That has troubled a number of people who have read it as somehow a challenge to the federal courts or to their authority or to the appropriateness of the concept of judicial review. And that’s not a small matter. So I want to be sure that you’re telling us that the attorney general and the Department of Justice do recognize the authority of the federal courts through unelected judges to strike acts of Congress or portions thereof in appropriate cases.

Kaersvang: Marbury v. Madison is the law, your honor, but it would not make sense in this circumstance to strike down this statute, because there’s no –

Smith: I would like to have from you by noon on Thursday…a letter stating what is the position of the attorney general and the Department of Justice, in regard to the recent statements by the president, stating specifically and in detail in reference to those statements what the authority is of the federal courts in this regard in terms of judicial review. That letter needs to be at least three pages single spaced, no less, and it needs to be specific. It needs to make specific reference to the president’s statements and again to the position of the attorney general and the Department of Justice.

Needless to say, the only possible reason why Smith could specifically require that the letter make “specific reference to the president’s statements” is because this Republican judge believes that it will force DOJ to produce a document that will embarrass President Obama.

Think Progress

10 things you need to know today: April 4, 2012

The Week online magazine’s daily briefing…

The Week

Romney wins three more primaries, tornadoes hit Dallas, and more in our roundup of the stories that are making news and driving opinion

POSTED ON APRIL 4, 2012, AT 8:30 AM
April Bridges pauses while digging through the remains of a home destroyed by one of several tornadoes that ripped through north Texas Tuesday.

April Bridges pauses while digging through the remains of a home destroyed by one of several tornadoes that ripped through north Texas Tuesday. Photo: Tom Pennington/Getty Images

1. ROMNEY SWEEPS THREE STATES
Mitt Romney made a big step toward wrapping up the Republican presidential nomination on Tuesday, sweeping primaries in Wisconsin, Maryland, and Washington, D.C., and winning the majority of the 100 delegates at stake in the three contests. In another sign that Romney is the one, President Obama singled him out in a major speech on Rep. Paul D. Ryan’s (R-Wis.) budget proposal, noting Romney’s support for what he called “social Darwinism” and a “prescription for decline.” Meanwhile, Rick Santorum is focusing on reviving his campaign in his home state of Pennsylvania, which holds its primary on April 24. [New York Times]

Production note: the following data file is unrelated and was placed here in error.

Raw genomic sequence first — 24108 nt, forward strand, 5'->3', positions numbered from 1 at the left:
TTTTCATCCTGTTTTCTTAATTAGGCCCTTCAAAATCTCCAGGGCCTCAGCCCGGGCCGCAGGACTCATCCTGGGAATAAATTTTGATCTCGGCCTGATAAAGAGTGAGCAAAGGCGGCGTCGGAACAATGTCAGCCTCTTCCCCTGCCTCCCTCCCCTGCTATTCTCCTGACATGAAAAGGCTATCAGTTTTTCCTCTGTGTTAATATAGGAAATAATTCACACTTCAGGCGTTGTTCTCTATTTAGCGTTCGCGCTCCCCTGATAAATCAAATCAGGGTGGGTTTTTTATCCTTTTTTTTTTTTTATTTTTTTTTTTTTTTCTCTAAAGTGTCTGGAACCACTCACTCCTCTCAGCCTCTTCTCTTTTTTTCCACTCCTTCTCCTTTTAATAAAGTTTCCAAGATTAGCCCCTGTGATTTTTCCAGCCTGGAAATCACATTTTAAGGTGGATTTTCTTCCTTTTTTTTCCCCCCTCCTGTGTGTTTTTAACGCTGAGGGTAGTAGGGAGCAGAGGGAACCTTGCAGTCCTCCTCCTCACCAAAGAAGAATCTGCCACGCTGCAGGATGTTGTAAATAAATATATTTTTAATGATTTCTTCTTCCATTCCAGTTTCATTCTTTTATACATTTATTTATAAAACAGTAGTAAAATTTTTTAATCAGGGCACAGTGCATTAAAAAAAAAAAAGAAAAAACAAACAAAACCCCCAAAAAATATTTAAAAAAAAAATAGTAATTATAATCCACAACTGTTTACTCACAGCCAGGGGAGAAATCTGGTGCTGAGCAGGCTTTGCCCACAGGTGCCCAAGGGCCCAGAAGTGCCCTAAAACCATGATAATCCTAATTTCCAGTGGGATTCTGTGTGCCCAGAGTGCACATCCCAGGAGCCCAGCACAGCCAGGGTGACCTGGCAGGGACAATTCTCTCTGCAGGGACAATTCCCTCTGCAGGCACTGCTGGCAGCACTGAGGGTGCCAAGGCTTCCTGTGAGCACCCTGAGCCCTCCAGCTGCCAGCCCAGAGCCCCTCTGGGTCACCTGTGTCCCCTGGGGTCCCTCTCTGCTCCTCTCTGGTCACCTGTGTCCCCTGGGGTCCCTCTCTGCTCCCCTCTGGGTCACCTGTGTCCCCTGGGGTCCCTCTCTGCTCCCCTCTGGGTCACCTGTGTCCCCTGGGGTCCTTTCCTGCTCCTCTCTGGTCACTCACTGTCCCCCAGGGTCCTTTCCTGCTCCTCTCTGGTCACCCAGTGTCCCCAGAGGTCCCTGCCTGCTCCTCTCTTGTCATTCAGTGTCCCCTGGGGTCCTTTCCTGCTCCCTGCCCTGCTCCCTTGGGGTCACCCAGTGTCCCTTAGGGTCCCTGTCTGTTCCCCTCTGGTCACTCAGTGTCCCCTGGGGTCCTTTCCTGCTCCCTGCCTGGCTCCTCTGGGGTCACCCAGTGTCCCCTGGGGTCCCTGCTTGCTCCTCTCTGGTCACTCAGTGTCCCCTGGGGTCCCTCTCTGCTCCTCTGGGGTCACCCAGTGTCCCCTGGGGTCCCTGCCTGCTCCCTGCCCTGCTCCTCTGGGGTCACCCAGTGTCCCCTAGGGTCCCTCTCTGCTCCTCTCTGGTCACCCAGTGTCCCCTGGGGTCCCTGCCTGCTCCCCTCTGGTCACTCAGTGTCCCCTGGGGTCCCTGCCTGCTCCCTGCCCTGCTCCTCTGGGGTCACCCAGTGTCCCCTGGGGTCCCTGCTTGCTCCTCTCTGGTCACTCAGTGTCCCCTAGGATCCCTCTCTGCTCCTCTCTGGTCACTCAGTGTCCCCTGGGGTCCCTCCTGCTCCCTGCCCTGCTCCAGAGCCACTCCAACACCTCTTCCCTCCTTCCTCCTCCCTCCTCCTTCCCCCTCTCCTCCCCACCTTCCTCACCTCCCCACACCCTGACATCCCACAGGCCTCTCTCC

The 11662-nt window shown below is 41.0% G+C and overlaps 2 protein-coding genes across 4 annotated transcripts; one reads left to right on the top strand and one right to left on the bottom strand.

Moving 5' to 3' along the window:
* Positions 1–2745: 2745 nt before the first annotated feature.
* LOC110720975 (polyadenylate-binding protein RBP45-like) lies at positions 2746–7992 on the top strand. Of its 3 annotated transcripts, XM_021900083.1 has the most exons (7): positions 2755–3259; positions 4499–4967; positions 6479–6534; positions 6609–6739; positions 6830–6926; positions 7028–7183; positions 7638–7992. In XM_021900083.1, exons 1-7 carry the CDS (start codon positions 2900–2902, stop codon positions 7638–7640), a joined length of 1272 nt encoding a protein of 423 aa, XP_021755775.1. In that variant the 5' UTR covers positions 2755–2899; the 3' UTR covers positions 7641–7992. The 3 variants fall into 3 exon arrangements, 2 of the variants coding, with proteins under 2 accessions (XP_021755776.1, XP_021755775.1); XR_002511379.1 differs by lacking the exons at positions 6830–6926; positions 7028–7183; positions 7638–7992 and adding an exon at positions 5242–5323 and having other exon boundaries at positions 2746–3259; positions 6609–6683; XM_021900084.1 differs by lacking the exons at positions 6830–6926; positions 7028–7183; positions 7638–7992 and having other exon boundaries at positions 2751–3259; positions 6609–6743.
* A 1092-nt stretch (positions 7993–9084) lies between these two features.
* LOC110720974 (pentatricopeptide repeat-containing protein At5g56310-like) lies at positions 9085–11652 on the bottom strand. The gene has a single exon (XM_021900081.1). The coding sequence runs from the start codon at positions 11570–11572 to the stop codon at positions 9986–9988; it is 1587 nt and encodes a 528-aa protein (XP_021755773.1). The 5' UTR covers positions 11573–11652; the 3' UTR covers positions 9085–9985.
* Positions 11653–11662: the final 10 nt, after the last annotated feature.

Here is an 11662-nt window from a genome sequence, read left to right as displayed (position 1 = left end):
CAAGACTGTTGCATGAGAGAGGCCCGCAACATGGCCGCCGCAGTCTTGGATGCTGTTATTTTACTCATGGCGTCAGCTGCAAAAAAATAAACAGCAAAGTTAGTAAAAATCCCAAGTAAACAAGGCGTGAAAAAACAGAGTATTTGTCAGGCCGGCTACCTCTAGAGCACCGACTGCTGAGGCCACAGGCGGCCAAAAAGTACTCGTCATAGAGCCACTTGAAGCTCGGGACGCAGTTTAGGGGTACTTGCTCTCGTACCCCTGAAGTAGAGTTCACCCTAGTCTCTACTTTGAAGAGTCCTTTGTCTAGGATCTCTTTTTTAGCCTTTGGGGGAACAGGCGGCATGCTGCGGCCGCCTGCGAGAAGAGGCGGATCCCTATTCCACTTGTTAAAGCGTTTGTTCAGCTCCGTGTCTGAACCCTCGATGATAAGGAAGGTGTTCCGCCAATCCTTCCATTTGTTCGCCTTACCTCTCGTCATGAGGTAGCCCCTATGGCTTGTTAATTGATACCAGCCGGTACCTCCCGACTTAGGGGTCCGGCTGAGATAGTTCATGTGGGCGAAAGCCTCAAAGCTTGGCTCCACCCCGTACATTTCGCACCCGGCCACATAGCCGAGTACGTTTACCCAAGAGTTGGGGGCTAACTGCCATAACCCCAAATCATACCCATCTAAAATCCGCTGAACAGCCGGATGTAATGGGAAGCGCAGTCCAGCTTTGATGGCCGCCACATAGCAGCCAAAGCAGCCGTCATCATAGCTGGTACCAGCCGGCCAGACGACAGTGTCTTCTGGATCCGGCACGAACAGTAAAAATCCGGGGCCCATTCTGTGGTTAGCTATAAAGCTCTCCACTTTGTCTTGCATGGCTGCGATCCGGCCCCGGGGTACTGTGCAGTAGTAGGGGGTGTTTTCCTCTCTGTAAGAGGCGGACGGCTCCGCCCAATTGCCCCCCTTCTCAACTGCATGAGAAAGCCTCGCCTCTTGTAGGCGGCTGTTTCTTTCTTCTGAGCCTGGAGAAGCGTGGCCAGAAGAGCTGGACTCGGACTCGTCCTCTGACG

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2. TORNADOES TERRORIZE DALLAS
Between six and 13 tornadoes are thought to have touched down in north Texas on Tuesday, destroying at least 150 homes, sucking tractor-trailers into the air, and wreaking havoc on hundreds of flights at the Dallas-Fort Worth International Airport. As of early Wednesday, there were no reports of any deaths associated with the twisters. [CNN]
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3. TEN DEAD IN AFGHANISTAN SUICIDE BOMBING
At least ten people were killed Wednesday in northern Afghanistan in an attack by a suicide bomber riding a motorcycle. Dozens more were injured. Details are still emerging, but NATO says three service members were among the dead. [Associated Press]
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4. FED’S COMMENTS TO DRAG DOWN STOCKS
Stocks are expected to open lower Wednesday following the release of details from the Federal Reserve’s last policy meeting. The minutes from the meeting suggest the Fed is unlikely to offer any new economic stimulus. Some investors had hoped for another round of quantitative easing. [CNN]
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5. TOP SPORTS OFFICIALS KILLED IN SOMALI SUICIDE BOMBING
Early Wednesday, a suicide bomber killed at least 10 people in Mogadishu at a ceremony at the national theater. The president of Somalia’s soccer federation and the president of the country’s Olympic committee were among the dead. [Associated Press]
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6. DETAILS EMERGE ABOUT OAKLAND SHOOTING SUSPECT
Police have begun releasing details about One L. Goh, the 43-year-old South Korean national accused of shooting and killing seven people at a small Christian college in northern California this week. Police say Goh had recently been expelled from the college “for behavioral problems” and “anger management,” and felt ostracized for his broken English. [Los Angeles Times]
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7. FRENCH ARREST 10 SUSPECTED TERRORISTS
On Wednesday, French police arrested 10 people with suspected links to radical Islamist websites. It’s the latest in the terrorism crackdown across the France following a series of recent attacks. [Associated Press]
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8. DOCTORS TO RECOMMEND FEWER TESTS
A coalition of nine medical specialty boards is expected to recommend Wednesday that dozens of common tests and procedures be performed less frequently. The recommendations are seen as an acknowledgement that many expensive tests are performed unnecessarily, potentially harming patients and vastly inflating the cost of health care. [New York Times]
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9. BAYLOR WINS WOMEN’S CHAMPIONSHIP
Baylor beat Notre Dame 80-61 on Tuesday night to win the NCAA women’s basketball championship. The victory topped off a historic 40-0 season for the Lady Bears. They’re the first women’s team in NCAA history to win 40 games and the seventh to go undefeated. [Associated Press]
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10. INSTAGRAM FINALLY AVAILABLE FOR ANDROID
The wildly popular photo-tinting and sharing app is now available for Android. It was previously exclusive to Apple gadgets. Since launching in 2010, Instagram has racked up more than 30 million users and more than one billion photo uploads. [CNET]